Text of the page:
Experience shows that mattress sales are influenced strongly by trends in the national economy, especially by changes in consumers’ disposable income, sales of new and existing homes, and changes in consumers’ wealth.
According to ISPA data, the average selling price (AUSP) for total mattress sales grew 15.5% year-over-year in 2021 and grew over 8% in 2022. But this trend of price increases driven by inflation should not be mistaken for brand strength or pricing leverage.
When Things Fall Apart
By applying the state-of-the-art in financial engineering, private equity is supposed to help companies grow and thrive. Armed with loads of cheap capital and legions of ivy league MBAs, these investors resurrect dying companies, cut the fat from bloated organizations, accelerate lifetime profits, and generally take bigger risks for bigger rewards. But when a leveraged buyout goes wrong, the business turns into a self-perpetuating, self-feeding process of decline.
Serta Simmons has $345 million of cash as of 2Q 2022 (down from $518 million at year-end 2021) and $171 million of capacity on its ABL revolver (factoring in $29 million letters of credit outstanding). Moody’s expects negative free cash flow of $125 million to $145 million over the next 12 months (including cash priority term loan interest payments that the company records as a financing outflow).
Then in December, heading into the holidays:
Serta Simmons Bedding is preparing to seek bankruptcy protection as soon as January, according to people with knowledge of the situation. The closely held mattress manufacturer has been in confidential talks with its creditors over a restructuring plan, which may involve giving control to certain first-lien lenders, said the people, who asked not to be identified because the matter is private.
When a company struggles to avoid breaching the secured leverage covenant ratio and pay the interest on its debt, it becomes heavily focused on profitability and maximizing short-term gains. This singular attention on survival leaves little time and patience for creative experimentation or innovation, which ironically makes the bad situation worse. The flywheel begins spinning in the other direction, becoming the company's undoing.
#1: Hard to Gain, Easy to Lose
In a zero-sum environment like the mattress industry, each missed opportunity can be detrimental. The distraction from R&D and brand building further exacerbates the company’s financial struggles and leaves it vulnerable to what should be insignificant competitors.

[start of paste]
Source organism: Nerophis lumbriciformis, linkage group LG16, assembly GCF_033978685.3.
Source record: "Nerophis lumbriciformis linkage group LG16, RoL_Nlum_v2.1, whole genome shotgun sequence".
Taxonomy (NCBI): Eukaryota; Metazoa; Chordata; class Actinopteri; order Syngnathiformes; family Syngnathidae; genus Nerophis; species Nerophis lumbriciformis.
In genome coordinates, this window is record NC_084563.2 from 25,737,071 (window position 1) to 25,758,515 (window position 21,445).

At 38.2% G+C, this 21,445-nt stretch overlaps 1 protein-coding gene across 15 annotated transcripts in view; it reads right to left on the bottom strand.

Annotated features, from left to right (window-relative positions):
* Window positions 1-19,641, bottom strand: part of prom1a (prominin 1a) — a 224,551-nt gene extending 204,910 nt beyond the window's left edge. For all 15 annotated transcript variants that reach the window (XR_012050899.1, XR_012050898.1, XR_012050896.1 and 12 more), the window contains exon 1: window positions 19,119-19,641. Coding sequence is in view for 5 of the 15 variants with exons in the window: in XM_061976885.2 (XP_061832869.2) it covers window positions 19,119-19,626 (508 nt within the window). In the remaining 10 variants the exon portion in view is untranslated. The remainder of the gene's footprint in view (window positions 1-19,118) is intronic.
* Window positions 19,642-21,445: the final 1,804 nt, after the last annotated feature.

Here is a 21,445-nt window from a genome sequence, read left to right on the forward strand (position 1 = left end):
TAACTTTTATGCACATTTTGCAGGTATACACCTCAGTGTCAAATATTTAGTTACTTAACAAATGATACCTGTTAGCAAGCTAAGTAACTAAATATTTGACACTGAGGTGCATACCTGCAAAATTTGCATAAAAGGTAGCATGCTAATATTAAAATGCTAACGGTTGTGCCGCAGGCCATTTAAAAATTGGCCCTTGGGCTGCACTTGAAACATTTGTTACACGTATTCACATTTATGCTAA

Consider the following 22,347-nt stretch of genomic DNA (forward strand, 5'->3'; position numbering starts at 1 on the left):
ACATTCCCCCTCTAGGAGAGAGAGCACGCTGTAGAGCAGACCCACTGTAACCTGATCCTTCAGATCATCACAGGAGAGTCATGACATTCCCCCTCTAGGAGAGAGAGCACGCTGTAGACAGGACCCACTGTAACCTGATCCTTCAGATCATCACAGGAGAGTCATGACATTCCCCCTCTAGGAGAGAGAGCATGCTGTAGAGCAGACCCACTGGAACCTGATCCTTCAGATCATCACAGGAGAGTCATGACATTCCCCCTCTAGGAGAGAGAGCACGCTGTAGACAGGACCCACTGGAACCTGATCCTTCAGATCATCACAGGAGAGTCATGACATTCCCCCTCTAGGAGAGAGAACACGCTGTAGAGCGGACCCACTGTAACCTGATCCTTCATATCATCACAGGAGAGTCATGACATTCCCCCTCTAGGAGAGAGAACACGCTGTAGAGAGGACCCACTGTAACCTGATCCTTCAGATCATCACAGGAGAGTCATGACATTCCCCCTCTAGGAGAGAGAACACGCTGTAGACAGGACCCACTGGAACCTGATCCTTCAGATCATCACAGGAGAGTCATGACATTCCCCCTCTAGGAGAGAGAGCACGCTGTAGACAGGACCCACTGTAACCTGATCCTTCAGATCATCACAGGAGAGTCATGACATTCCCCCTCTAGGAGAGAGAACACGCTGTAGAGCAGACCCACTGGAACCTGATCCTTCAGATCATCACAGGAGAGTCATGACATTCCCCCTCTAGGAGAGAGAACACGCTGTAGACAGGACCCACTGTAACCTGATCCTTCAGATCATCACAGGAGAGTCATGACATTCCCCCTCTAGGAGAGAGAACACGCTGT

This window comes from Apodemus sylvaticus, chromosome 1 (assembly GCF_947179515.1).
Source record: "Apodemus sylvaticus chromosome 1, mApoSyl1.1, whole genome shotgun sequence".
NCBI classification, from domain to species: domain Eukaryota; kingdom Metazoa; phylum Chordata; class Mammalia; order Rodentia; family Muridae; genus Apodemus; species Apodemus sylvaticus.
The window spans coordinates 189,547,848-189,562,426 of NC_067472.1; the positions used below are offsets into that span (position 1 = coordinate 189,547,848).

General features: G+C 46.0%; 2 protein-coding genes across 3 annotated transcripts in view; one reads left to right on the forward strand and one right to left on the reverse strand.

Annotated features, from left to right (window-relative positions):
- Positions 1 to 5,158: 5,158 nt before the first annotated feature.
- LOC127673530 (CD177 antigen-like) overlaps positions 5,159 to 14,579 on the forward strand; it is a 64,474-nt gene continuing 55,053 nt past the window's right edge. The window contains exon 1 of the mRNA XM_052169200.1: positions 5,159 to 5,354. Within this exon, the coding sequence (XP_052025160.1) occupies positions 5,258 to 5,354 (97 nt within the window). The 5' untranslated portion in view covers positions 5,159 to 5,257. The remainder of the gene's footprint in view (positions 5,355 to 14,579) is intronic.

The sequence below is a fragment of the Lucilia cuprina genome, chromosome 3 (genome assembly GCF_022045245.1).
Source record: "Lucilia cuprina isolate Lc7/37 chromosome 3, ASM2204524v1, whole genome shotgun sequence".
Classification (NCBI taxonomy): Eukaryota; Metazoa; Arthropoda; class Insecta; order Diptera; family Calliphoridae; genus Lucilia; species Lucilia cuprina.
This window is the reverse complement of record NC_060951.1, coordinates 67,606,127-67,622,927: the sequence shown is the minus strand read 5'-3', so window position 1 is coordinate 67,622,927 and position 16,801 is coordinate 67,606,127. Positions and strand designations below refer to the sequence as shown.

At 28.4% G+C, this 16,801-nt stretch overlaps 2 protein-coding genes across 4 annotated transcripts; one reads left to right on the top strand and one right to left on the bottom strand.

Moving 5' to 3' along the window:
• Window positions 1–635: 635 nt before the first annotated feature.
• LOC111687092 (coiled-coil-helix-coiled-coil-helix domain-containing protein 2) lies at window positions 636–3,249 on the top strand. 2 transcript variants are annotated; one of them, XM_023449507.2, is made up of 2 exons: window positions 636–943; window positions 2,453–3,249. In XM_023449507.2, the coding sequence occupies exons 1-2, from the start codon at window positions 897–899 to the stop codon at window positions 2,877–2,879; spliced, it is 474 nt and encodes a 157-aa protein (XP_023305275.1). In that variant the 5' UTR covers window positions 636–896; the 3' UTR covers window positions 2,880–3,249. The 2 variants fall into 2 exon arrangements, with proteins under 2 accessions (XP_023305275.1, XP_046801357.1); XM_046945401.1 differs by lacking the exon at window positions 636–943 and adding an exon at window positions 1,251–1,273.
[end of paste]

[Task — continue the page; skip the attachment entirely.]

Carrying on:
Tempur-Sealy ($TPX) owns the Tempur-Pedic, Sealy, and Stearns & Foster brands. Despite having a similar profile as a legacy company conceived by financial innovation, Tempur managed to thrive in relative terms over the past couple of years.
From 2019 to 2021, TPX generated strong top-line of 15%, 18% and 34%, respectively, with revenue increasing to $4.9 billion from $2.7 billion and EBITDA, based on Fitch adjustments, increasing to $1.04 billion from $401 million.
In the latest Q3 business update, Tempur boasted a 20% gain in slots on mattress store floors:
We are pleased to share that we expect to expand our Stearns & Foster spots by third-party retailers in the U.S. by over 20%, demonstrating retailer support for our expansion strategy. To be clear, we believe the slot gains will be from competitors, not other Tempur Sealy brands. Many of these incremental slots will be filled with our new Stearns & Foster Lux Hybrid and our new Stearns & Foster Reserve Mattress.
Compared to SSB, Tempur did not necessarily do anything better — it just didn't do anything worse. Tempur’s product roadmap has largely been driven by a copycat strategy: bagged not boxed, sloppy seconds sleep tech, and a Purple mattress knockoff as shamelessly admitted:
As the largest bedding manufacturer in the world, there’s probably not a bed we can’t make if we believe that there’s a market there that’s worth attacking. And so we’re going to attack that market.”
Separately, no longer willing and able to sustain zombie companies, a non-ZIRP environment killed off many of the bed-in-a-box disruptors that had been frantically siphoning away sales. Waking up with a violent hangover, Silicon Valley VCs decided to stop funding unprofitable contenders in the mattress space — or actually DTC in general — and have moved onto more interesting pastures, like crypto and AI.
The second type of tech company is something like WeWork. This type of tech company is essentially a digital version of something that existed previously. These companies can gain traction due to the convenience factor unlocked by the digital transformation, but there isn't much extra value to capture. When interest rates were 0, VCs and the market as a whole were valuing these companies the same as true tech companies. Now that investors [are] more discerning with their money, the valuations of such companies is popping.
All the while, a business under the stress of debt curls itself into a ball — in obligation towards a covenant ratio, shedding dead weight, but at the same time losing much of the essence that made it successful in the first place.
A forthcoming reboot would be a cleansing sacrifice. The timing is ideal in the market for SSB’s brands to shake off the shackles and re-emerge. What that means is yet to be seen, but I am hopeful.
Regardless of how the SSB bankruptcy unfolds, we should feel reawakened by the opportunity in the mattress industry that continues to need fixing and fresh perspectives.
A powerful quote from Apollo CEO Marc Rowan: “You want chaos, you want things to be shaken up, you want the system to brought down and built up again. Just when you think the world is coming to an end and things are never going to get better, that is the time to build a career and build the next great fortune.”